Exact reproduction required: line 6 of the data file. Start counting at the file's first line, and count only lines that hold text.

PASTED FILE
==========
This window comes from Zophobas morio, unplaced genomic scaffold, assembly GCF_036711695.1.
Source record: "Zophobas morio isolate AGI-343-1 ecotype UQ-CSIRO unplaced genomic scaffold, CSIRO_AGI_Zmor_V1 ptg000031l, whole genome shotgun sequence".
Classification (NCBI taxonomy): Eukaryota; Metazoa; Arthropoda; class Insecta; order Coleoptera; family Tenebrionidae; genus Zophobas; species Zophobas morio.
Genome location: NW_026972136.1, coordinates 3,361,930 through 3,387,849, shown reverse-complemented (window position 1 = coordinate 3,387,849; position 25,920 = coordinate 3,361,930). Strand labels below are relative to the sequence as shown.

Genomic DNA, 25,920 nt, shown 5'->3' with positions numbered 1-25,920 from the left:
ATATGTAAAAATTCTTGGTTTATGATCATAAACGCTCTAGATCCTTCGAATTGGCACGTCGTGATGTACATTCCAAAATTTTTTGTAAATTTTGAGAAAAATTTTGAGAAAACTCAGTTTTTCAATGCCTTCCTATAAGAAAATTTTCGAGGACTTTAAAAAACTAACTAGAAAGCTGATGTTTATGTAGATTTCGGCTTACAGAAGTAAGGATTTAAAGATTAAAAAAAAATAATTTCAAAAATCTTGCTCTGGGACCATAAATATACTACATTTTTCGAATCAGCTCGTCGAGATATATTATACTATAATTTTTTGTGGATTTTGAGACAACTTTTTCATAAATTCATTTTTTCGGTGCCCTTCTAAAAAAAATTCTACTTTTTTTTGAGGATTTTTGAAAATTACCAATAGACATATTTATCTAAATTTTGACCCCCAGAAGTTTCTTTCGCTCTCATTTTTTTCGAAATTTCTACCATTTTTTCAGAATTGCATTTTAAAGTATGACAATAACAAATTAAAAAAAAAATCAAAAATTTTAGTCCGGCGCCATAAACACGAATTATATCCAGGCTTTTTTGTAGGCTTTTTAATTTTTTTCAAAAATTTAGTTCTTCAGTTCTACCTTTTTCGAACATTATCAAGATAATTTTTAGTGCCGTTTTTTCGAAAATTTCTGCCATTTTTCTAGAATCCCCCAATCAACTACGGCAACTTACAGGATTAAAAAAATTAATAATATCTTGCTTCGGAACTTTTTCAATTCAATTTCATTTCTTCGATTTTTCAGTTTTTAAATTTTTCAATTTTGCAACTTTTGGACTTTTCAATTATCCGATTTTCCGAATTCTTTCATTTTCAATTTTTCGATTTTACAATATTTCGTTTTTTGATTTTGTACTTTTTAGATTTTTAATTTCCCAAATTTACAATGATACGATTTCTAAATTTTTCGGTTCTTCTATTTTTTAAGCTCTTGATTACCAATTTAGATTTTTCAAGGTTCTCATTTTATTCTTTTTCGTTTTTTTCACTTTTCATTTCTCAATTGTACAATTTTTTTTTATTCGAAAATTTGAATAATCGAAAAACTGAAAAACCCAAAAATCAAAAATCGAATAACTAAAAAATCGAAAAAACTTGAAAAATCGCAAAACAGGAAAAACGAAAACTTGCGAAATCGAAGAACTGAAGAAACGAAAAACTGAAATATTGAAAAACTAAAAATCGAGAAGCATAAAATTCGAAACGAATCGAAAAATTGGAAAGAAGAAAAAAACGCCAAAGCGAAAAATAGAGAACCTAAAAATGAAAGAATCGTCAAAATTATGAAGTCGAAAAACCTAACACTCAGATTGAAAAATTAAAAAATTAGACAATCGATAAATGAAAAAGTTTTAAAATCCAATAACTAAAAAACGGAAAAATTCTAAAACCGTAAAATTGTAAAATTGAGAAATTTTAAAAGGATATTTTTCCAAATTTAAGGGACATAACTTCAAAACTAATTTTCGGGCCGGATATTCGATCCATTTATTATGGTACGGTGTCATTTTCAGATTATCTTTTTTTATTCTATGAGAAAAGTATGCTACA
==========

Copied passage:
ATATGTAAAAATTCTTGGTTTATGATCATAAACGCTCTAGATCCTTCGAATTGGCACGTCGTGATGTACATTCCAAAATTTTTTGTAAATTTTGAGAAAAATTTTGAGAAAACTCAGTTTTTCAATGCCTTCCTATAAGAAAATTTTCGAGGACTTTAAAAAACTAACTAGAAAGCTGATGTTTATGTAGATTTCGGCTTACAGAAGTAAGGATTTAAAGATTAAAAAAAAATAATTTCAAAAATCTTGCTCTGGGACCATAAATATACTACATTTTTCGAATCAGCTCGTCGAGATATATTATACTATAATTTTTTGTGGATTTTGAGACAACTTTTTCATAAATTCATTTTTTCGGTGCCCTTCTAAAAAAAATTCTACTTTTTTTTGAGGATTTTTGAAAATTACCAATAGACATATTTATCTAAATTTTGACCCCCAGAAGTTTCTTTCGCTCTCATTTTTTTCGAAATTTCTACCATTTTTTCAGAATTGCATTTTAAAGTATGACAATAACAAATTAAAAAAAAAATCAAAAATTTTAGTCCGGCGCCATAAACACGAATTATATCCAGGCTTTTTTGTAGGCTTTTTAATTTTTTTCAAAAATTTAGTTCTTCAGTTCTACCTTTTTCGAACATTATCAAGATAATTTTTAGTGCCGTTTTTTCGAAAATTTCTGCCATTTTTCTAGAATCCCCCAATCAACTACGGCAACTTACAGGATTAAAAAAATTAATAATATCTTGCTTCGGAACTTTTTCAATTCAATTTCATTTCTTCGATTTTTCAGTTTTTAAATTTTTCAATTTTGCAACTTTTGGACTTTTCAATTATCCGATTTTCCGAATTCTTTCATTTTCAATTTTTCGATTTTACAATATTTCGTTTTTTGATTTTGTACTTTTTAGATTTTTAATTTCCCAAATTTACAATGATACGATTTCTAAATTTTTCGGTTCTTCTATTTTTTAAGCTCTTGATTACCAATTTAGATTTTTCAAGGTTCTCATTTTATTCTTTTTCGTTTTTTTCACTTTTCATTTCTCAATTGTACAATTTTTTTTTATTCGAAAATTTGAATAATCGAAAAACTGAAAAACCCAAAAATCAAAAATCGAATAACTAAAAAATCGAAAAAACTTGAAAAATCGCAAAACAGGAAAAACGAAAACTTGCGAAATCGAAGAACTGAAGAAACGAAAAACTGAAATATTGAAAAACTAAAAATCGAGAAGCATAAAATTCGAAACGAATCGAAAAATTGGAAAGAAGAAAAAAACGCCAAAGCGAAAAATAGAGAACCTAAAAATGAAAGAATCGTCAAAATTATGAAGTCGAAAAACCTAACACTCAGATTGAAAAATTAAAAAATTAGACAATCGATAAATGAAAAAGTTTTAAAATCCAATAACTAAAAAACGGAAAAATTCTAAAACCGTAAAATTGTAAAATTGAGAAATTTTAAAAGGATATTTTTCCAAATTTAAGGGACATAACTTCAAAACTAATTTTCGGGCCGGATATTCGATCCATTTATTATGGTACGGTGTCATTTTCAGATTATCTTTTTTTATTCTATGAGAAAAGTATGCTACA